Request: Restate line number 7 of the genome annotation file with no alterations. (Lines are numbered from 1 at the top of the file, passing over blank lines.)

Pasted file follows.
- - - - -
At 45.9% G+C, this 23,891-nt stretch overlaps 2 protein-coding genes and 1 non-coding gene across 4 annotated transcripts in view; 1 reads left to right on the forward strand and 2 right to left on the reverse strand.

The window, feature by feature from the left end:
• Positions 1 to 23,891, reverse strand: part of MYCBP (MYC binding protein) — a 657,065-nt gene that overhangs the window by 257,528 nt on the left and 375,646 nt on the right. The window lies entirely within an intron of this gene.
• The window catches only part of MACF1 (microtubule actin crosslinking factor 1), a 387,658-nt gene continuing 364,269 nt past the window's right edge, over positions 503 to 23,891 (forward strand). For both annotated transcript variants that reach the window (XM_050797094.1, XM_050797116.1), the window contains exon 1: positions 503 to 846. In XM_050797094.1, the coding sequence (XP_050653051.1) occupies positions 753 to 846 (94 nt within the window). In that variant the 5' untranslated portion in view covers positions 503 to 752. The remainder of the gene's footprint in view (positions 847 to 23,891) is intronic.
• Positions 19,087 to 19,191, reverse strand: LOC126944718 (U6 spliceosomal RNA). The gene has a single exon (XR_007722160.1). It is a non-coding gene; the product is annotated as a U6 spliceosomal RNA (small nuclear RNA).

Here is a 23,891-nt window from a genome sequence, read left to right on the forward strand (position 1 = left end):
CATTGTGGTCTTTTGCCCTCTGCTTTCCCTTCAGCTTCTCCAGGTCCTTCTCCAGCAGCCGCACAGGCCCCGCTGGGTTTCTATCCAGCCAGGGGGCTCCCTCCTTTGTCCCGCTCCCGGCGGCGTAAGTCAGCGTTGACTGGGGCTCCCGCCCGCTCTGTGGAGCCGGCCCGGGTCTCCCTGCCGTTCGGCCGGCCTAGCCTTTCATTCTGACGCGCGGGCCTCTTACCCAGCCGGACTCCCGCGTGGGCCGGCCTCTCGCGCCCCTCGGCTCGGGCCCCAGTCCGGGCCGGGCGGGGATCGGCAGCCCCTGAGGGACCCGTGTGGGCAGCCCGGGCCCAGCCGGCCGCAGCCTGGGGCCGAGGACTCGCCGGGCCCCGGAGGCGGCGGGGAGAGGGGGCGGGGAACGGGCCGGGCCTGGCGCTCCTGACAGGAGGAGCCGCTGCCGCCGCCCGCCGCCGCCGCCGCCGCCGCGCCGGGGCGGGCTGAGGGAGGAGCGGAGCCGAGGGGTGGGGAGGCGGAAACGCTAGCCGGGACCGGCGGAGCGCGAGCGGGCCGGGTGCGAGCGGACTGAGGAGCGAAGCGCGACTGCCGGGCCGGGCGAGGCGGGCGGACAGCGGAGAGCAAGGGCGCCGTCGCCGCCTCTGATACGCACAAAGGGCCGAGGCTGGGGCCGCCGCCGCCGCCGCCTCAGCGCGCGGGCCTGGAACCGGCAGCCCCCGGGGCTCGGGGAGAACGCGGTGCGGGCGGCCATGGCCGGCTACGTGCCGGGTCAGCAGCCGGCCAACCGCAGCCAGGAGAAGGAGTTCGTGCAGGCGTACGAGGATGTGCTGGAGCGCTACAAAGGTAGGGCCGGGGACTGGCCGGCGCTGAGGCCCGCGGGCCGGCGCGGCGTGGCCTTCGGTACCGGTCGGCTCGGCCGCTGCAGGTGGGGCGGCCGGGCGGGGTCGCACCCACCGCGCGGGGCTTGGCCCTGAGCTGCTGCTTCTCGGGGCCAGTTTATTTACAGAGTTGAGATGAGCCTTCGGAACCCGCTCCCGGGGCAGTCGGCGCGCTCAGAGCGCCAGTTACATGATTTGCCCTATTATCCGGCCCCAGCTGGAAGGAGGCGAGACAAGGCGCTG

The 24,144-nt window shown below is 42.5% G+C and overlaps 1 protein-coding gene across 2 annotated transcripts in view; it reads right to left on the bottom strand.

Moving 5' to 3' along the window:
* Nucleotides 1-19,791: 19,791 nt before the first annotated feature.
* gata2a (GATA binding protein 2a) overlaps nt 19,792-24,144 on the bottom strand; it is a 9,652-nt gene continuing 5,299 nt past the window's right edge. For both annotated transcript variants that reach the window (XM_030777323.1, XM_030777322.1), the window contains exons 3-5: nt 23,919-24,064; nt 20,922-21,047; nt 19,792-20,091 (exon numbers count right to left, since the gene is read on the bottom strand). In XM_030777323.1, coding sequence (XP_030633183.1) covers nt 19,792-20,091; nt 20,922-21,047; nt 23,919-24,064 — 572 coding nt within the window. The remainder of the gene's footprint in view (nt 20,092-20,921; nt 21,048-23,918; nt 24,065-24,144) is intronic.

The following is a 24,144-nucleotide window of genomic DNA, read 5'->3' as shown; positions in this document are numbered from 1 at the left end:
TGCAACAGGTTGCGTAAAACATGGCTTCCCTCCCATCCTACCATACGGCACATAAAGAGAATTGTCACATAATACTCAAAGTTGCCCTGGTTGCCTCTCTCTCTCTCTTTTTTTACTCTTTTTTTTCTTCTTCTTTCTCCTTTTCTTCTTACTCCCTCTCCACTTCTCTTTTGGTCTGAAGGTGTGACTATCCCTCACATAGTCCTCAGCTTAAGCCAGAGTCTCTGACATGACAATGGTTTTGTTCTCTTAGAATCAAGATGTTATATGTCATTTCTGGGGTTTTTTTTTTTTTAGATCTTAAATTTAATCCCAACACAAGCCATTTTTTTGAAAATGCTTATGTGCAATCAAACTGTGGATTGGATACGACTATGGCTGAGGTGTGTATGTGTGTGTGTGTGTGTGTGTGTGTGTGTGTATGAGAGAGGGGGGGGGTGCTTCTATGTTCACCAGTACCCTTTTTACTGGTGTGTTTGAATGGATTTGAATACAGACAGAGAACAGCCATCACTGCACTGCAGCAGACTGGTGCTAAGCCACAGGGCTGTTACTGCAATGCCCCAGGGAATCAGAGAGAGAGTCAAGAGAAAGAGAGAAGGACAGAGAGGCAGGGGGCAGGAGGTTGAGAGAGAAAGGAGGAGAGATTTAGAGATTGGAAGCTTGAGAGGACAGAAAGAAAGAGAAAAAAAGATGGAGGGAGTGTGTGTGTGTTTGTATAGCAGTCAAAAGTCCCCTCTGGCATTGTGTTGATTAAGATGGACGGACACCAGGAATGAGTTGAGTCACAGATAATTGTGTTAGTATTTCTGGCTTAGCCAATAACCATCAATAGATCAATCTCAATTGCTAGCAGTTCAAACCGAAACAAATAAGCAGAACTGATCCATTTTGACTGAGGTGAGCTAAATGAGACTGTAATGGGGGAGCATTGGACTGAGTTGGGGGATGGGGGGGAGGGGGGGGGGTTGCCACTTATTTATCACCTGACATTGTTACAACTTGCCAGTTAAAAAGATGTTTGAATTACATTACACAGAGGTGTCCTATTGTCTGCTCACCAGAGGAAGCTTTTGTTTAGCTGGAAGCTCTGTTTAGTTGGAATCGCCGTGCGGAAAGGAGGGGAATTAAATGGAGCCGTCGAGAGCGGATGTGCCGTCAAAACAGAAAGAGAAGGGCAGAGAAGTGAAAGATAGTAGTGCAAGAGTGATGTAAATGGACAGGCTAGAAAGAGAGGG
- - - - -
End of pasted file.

CATTGTGGTCTTTTGCCCTCTGCTTTCCCTTCAGCTTCTCCAGGTCCTTCTCCAGCAGCCGCACAGGCCCCGCTGGGTTTCTATCCAGCCAGGGGGCTCCCTCCTTTGTCCCGCTCCCGGCGGCGTAAGTCAGCGTTGACTGGGGCTCCCGCCCGCTCTGTGGAGCCGGCCCGGGTCTCCCTGCCGTTCGGCCGGCCTAGCCTTTCATTCTGACGCGCGGGCCTCTTACCCAGCCGGACTCCCGCGTGGGCCGGCCTCTCGCGCCCCTCGGCTCGGGCCCCAGTCCGGGCCGGGCGGGGATCGGCAGCCCCTGAGGGACCCGTGTGGGCAGCCCGGGCCCAGCCGGCCGCAGCCTGGGGCCGAGGACTCGCCGGGCCCCGGAGGCGGCGGGGAGAGGGGGCGGGGAACGGGCCGGGCCTGGCGCTCCTGACAGGAGGAGCCGCTGCCGCCGCCCGCCGCCGCCGCCGCCGCCGCGCCGGGGCGGGCTGAGGGAGGAGCGGAGCCGAGGGGTGGGGAGGCGGAAACGCTAGCCGGGACCGGCGGAGCGCGAGCGGGCCGGGTGCGAGCGGACTGAGGAGCGAAGCGCGACTGCCGGGCCGGGCGAGGCGGGCGGACAGCGGAGAGCAAGGGCGCCGTCGCCGCCTCTGATACGCACAAAGGGCCGAGGCTGGGGCCGCCGCCGCCGCCGCCTCAGCGCGCGGGCCTGGAACCGGCAGCCCCCGGGGCTCGGGGAGAACGCGGTGCGGGCGGCCATGGCCGGCTACGTGCCGGGTCAGCAGCCGGCCAACCGCAGCCAGGAGAAGGAGTTCGTGCAGGCGTACGAGGATGTGCTGGAGCGCTACAAAGGTAGGGCCGGGGACTGGCCGGCGCTGAGGCCCGCGGGCCGGCGCGGCGTGGCCTTCGGTACCGGTCGGCTCGGCCGCTGCAGGTGGGGCGGCCGGGCGGGGTCGCACCCACCGCGCGGGGCTTGGCCCTGAGCTGCTGCTTCTCGGGGCCAGTTTATTTACAGAGTTGAGATGAGCCTTCGGAACCCGCTCCCGGGGCAGTCGGCGCGCTCAGAGCGCCAGTTACATGATTTGCCCTATTATCCGGCCCCAGCTGGAAGGAGGCGAGACAAGGCGCTG